Currently we don't know if they're in opposition or not. But if they won't get anything from the Alliance, which they're unlikely to get, at least initially, they'll be just as much in opposition as the Red-greens. Indeed, they might be considered to be more in opposition than the Red-greens, if the other parties band together to marginalize them completely in parliament.

Peak oil is not an energy crisis. It is a liquid fuel crisis.
by Starvid on Wed Sep 22nd, 2010 at 04:09:41 AM EST
[ Parent ]
They're a right-wing party. There's a right-wing government. Unless they actively help bring down that government, they are not in opposition. And any troubles the right-wing government gets out of it will be ascribed to their unwillingness to contain the inherently racist elements in their base (in the left-wing narrative), right-wing infighting (in the centrist narrative) or the Swedish Democrats [sic] being a spoiler party that creates a lame duck government (in the right-wing narrative, see the US Democrats' attitude towards Nader for Cliff's Notes).

You are essentially proposing that a cordon sanitaire narrative is going to be turned into a grand coalition narrative. The only people to really benefit from that would be the Swedish Democrats [sic]: It would be disastrous for the Left bloc - all the pain of being in a grand coalition without even the limited and temporary gains. And it would be an embarrassment for the right-wing bloc, since going from being in government to being in a grand coalition is something you do after you lose an election (see Germany for precedent). So that is no not going to be easy, though no doubt the racist party and their prostituted journalists will try their worst.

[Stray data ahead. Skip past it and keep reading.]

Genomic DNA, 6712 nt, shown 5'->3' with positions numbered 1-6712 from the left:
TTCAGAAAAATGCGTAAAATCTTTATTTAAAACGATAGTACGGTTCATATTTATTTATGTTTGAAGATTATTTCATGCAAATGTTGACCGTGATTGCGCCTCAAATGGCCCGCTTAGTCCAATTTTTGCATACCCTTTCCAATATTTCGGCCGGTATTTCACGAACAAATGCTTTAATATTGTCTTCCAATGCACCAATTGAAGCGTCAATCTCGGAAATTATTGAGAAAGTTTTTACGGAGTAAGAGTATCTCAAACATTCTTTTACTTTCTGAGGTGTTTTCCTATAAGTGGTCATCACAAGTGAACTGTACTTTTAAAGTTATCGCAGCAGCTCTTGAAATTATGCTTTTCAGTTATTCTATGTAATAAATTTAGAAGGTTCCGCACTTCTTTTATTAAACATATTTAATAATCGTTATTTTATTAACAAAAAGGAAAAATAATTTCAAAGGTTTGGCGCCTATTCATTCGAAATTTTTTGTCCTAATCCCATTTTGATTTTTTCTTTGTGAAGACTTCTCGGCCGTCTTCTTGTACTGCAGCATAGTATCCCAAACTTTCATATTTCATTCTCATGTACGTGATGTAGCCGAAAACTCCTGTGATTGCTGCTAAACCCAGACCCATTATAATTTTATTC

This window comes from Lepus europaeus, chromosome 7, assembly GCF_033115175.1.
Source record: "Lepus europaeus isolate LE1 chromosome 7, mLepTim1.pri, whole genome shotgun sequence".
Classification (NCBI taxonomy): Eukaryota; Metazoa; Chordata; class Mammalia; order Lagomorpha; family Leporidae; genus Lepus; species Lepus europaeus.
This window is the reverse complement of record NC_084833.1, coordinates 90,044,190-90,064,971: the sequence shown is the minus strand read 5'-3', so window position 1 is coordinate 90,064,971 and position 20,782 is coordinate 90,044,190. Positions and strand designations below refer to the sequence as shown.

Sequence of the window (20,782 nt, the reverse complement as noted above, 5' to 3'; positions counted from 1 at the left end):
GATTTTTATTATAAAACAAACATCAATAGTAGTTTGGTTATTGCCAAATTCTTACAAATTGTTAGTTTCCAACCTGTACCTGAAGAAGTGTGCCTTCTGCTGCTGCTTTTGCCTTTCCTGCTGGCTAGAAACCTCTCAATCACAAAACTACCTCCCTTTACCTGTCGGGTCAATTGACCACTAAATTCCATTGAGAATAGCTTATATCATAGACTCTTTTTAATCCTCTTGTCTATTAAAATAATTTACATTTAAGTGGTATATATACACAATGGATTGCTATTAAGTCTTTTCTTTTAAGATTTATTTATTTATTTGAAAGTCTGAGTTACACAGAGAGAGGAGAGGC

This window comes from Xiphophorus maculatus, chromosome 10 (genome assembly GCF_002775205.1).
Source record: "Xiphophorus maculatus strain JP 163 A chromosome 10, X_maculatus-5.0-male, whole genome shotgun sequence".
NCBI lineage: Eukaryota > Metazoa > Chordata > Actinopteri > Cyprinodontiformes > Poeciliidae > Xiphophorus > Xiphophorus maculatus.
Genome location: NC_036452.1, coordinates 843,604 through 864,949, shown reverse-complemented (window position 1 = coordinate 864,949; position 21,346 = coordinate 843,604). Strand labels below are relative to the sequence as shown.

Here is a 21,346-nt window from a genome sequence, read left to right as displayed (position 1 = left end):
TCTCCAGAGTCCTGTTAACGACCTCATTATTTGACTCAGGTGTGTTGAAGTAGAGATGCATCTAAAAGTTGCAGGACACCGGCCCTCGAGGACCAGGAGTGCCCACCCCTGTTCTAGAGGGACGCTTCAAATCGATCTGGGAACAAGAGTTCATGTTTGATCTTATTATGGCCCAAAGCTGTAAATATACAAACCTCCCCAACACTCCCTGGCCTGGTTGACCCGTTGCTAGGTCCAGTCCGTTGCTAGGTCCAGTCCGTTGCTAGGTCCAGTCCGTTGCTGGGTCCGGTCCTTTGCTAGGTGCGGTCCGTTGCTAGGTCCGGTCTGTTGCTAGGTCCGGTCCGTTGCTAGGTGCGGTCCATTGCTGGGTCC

- Jake

Friends come and go. Enemies accumulate.

by JakeS (JangoSierra 'at' gmail 'dot' com) on Wed Sep 22nd, 2010 at 06:33:41 AM EST
[ Parent ]
Your argument rests on the Sweden Democrats being a right-wing party. They aren't. They're right-wing on values issues, and left-wing on economic issues. The blessing of being a populist...

Peak oil is not an energy crisis. It is a liquid fuel crisis.
by Starvid on Thu Sep 23rd, 2010 at 05:51:41 AM EST
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We'll see.

Ugly parties like to promise ponies for everyone on the economic front. But when the wheel hits the rail and they actually have to cast votes, they tend to toe the right-wing line. Because they normally care more about not liking brown people than about economic policy, so the latter is where they sell out.

- Jake

Friends come and go. Enemies accumulate.

by JakeS (JangoSierra 'at' gmail 'dot' com) on Thu Sep 23rd, 2010 at 06:33:01 PM EST
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Because they normally care more about not liking brown people than about economic policy, ...

Let's see. Promote a policy that creates wealth or a policy that screws the darkies? Yeah, choice two.

Beautiful.

They tried to assimilate me. They failed.

by THE Twank (yatta blah blah @ blah.com) on Thu Sep 23rd, 2010 at 06:38:02 PM EST
[ Parent ]
Indeed Hitler's party was called National Socialist German Workers' Party with the express intent to pull the working class away from the communists and social democrats, but most people won't dispute its classification on the right (not so crazy libertarians).

But, there is more to this than campaign vs. policies. This modern Western sense of what constitutes economic rigt and economic left is too narrow. Most right-wing governments around the world in the last two centuries were rather illiberal on the economy, and policies included, not without opposition from liberals of the day, semi-Keynesian state spending programmes (say, railways or city renewals) and state paternalism (say, the origins of the welfare state under Bismarck) which are now commonly attributed to the economic left.

*Lunatic*, n.
One whose delusions are out of fashion.

by DoDo on Fri Sep 24th, 2010 at 02:55:46 AM EST